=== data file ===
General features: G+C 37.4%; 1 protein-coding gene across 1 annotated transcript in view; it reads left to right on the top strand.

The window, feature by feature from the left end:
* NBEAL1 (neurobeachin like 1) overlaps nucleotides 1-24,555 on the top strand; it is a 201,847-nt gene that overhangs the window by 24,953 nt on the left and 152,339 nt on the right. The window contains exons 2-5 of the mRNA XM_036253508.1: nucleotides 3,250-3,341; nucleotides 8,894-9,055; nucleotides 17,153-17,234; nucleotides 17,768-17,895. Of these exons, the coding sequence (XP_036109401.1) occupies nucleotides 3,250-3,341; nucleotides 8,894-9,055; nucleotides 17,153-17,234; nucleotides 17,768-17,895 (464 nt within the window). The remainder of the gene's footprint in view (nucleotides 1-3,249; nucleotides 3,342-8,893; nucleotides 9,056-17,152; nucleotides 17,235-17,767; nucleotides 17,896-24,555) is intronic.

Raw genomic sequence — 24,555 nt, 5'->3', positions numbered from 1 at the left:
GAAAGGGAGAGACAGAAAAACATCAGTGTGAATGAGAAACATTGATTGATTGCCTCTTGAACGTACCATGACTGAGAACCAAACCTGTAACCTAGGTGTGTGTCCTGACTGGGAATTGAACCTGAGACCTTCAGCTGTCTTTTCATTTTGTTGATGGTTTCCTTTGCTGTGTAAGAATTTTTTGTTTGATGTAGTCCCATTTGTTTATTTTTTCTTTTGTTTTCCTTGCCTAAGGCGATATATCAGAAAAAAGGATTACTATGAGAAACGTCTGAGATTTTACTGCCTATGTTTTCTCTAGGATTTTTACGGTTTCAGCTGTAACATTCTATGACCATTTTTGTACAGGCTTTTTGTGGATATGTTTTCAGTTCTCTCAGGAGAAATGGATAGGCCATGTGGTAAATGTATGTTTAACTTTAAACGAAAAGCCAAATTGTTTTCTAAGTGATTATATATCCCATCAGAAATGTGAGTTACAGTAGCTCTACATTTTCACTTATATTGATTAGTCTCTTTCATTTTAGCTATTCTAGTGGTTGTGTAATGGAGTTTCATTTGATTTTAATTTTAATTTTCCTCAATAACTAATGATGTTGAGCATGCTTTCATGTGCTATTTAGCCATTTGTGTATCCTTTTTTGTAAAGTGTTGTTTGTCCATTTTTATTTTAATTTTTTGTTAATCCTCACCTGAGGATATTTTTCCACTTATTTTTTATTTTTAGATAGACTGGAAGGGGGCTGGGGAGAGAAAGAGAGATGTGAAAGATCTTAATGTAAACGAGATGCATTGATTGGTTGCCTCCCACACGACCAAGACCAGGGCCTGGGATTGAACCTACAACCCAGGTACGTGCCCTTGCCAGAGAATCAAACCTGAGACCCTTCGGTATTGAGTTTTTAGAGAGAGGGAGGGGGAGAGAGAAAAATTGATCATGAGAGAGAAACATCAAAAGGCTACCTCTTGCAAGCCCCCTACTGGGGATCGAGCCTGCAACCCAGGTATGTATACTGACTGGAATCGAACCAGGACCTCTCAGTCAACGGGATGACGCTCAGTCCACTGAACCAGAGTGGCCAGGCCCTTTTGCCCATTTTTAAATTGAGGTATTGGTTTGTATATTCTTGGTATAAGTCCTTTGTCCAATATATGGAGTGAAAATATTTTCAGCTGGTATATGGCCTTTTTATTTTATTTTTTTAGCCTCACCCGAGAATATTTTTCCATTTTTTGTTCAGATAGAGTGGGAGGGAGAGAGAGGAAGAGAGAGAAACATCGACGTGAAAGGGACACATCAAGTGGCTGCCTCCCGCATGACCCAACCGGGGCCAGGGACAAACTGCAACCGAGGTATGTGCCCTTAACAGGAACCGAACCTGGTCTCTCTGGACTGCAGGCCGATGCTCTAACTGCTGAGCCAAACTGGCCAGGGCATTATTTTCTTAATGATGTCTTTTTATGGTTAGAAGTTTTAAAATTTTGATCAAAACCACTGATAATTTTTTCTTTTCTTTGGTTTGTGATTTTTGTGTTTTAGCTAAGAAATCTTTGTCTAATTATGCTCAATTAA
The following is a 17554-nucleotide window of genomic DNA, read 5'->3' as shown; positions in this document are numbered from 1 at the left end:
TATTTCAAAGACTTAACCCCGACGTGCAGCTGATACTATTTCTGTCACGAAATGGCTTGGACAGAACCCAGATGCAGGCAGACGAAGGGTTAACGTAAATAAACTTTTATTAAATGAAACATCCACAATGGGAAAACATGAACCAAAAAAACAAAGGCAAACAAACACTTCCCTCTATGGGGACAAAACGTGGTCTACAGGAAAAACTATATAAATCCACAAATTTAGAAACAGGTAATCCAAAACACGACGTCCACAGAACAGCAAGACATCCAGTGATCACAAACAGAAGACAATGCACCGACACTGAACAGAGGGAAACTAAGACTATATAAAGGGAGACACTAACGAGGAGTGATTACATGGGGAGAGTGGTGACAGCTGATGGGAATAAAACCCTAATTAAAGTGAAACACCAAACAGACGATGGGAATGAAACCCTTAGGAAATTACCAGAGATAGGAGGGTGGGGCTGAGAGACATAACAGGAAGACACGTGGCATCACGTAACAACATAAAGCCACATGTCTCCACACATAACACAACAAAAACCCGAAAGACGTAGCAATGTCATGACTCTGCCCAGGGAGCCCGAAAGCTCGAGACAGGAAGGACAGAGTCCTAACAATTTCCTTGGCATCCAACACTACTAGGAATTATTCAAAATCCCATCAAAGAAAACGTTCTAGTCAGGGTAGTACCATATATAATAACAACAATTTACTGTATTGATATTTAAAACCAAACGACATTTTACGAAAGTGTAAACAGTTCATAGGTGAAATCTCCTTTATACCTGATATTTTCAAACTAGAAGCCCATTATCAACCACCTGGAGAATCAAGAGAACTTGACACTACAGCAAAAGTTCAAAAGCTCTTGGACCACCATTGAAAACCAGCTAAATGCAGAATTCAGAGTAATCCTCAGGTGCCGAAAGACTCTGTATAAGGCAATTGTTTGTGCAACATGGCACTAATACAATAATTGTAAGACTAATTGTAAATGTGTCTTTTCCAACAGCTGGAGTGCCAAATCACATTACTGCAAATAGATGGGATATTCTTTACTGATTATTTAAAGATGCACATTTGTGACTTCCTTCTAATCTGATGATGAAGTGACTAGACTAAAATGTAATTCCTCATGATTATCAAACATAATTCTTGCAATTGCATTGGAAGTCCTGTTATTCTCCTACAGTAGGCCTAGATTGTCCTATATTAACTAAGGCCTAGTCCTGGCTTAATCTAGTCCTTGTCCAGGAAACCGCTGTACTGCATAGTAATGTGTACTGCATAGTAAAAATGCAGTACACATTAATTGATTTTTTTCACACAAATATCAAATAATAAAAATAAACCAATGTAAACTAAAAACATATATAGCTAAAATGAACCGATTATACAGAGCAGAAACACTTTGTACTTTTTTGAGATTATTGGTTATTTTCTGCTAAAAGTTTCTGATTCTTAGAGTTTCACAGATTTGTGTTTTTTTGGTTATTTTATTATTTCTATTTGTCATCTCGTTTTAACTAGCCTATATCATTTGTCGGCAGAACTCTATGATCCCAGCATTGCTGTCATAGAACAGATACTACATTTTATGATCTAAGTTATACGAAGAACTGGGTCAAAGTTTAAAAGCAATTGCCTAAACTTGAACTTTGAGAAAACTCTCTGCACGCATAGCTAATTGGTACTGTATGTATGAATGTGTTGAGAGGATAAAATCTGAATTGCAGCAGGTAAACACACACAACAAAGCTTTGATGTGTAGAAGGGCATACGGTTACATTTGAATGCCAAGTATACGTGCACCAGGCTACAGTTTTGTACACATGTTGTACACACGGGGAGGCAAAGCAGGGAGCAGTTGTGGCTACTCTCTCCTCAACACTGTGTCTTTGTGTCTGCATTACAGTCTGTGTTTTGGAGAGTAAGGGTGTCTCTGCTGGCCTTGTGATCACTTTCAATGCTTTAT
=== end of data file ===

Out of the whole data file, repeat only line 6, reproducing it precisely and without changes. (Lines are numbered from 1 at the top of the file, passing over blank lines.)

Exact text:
The following is a 17554-nucleotide window of genomic DNA, read 5'->3' as shown; positions in this document are numbered from 1 at the left end: